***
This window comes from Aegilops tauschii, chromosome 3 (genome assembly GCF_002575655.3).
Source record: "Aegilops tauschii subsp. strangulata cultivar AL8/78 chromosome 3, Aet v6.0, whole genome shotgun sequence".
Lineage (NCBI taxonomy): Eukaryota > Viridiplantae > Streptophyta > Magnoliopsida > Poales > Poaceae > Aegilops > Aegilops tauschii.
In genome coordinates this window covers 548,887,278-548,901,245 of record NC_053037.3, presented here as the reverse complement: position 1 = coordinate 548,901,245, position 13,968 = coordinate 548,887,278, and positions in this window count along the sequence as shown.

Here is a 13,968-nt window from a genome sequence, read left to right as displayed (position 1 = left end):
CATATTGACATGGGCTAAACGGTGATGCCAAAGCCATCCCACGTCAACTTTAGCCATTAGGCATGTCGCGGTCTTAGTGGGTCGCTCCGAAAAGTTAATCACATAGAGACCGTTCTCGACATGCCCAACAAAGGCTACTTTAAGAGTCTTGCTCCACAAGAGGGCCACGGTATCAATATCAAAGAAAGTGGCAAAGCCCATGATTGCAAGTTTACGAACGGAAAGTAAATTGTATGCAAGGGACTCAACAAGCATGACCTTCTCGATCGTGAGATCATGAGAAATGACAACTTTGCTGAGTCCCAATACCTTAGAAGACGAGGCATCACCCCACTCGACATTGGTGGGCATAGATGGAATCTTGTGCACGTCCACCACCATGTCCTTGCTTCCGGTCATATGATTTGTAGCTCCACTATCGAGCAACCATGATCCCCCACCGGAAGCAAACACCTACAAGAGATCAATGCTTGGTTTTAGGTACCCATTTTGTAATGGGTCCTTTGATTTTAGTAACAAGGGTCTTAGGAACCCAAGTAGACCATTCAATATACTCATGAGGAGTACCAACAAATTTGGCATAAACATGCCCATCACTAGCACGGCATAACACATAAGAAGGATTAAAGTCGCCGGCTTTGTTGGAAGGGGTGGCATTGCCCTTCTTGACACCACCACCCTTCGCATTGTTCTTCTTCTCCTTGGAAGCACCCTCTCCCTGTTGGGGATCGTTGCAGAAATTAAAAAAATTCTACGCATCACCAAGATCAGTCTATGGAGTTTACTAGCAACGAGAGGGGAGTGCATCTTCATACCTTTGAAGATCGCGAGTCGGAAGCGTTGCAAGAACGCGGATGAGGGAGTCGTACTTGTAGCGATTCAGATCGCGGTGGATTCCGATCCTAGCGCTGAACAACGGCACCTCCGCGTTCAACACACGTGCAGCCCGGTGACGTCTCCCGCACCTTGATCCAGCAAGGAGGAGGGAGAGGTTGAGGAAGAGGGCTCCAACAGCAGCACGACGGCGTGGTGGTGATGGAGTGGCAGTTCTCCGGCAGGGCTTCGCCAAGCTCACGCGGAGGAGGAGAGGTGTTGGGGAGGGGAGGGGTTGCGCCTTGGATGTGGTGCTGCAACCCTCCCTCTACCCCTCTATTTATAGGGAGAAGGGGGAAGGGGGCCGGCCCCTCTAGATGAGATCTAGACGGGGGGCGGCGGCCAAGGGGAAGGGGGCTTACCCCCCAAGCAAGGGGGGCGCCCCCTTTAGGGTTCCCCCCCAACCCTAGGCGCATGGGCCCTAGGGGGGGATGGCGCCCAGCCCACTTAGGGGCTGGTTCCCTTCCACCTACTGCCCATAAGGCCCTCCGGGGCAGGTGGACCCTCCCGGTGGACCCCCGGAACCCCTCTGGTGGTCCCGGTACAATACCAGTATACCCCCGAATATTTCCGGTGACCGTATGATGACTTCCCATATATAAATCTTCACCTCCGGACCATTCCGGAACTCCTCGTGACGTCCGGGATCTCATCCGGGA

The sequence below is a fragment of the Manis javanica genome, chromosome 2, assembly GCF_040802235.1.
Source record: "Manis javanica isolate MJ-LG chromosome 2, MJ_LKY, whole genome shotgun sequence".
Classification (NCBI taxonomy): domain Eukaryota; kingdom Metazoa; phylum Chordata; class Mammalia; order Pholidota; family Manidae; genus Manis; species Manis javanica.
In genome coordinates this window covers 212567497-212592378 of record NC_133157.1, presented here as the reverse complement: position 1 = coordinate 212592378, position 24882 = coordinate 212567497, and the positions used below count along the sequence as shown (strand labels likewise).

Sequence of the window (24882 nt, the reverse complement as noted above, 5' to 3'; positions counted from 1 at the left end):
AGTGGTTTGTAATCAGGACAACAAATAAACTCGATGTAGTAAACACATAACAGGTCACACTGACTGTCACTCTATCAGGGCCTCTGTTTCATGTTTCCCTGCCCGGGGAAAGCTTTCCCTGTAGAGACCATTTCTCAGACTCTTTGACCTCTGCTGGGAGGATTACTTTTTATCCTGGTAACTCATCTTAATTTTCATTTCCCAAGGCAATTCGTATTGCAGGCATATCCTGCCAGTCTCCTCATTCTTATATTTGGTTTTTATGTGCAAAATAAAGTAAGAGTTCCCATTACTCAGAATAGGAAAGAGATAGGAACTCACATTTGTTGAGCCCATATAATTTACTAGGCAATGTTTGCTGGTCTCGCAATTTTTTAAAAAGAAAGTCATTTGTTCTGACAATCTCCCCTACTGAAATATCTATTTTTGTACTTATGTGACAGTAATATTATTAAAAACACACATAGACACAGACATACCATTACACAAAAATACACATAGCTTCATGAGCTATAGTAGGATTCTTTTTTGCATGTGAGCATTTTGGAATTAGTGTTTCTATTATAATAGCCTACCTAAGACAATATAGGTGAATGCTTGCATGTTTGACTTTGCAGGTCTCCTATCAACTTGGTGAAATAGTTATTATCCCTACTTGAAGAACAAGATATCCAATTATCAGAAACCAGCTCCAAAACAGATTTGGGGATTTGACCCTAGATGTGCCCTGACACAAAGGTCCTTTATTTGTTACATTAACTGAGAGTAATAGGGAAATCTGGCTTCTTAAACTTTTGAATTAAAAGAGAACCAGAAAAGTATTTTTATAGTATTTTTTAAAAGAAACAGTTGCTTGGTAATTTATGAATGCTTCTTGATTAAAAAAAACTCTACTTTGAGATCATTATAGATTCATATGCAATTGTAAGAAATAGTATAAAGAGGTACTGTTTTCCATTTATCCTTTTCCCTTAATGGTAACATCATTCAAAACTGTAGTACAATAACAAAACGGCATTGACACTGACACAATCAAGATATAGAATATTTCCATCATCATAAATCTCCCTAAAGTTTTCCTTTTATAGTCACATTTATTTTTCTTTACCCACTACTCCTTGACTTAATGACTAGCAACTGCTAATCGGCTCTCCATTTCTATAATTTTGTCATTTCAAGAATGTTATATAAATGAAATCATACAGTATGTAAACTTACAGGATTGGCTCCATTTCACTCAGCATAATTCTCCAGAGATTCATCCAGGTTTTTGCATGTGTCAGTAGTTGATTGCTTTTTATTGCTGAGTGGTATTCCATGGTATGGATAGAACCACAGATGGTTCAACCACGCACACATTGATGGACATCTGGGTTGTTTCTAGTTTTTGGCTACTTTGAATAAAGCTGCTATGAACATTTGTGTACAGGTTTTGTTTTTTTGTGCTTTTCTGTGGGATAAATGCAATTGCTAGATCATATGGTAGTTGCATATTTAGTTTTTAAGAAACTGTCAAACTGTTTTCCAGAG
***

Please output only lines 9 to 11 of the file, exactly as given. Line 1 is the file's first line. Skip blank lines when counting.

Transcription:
Classification (NCBI taxonomy): domain Eukaryota; kingdom Metazoa; phylum Chordata; class Mammalia; order Pholidota; family Manidae; genus Manis; species Manis javanica.
In genome coordinates this window covers 212567497-212592378 of record NC_133157.1, presented here as the reverse complement: position 1 = coordinate 212592378, position 24882 = coordinate 212567497, and the positions used below count along the sequence as shown (strand labels likewise).

Sequence of the window (24882 nt, the reverse complement as noted above, 5' to 3'; positions counted from 1 at the left end):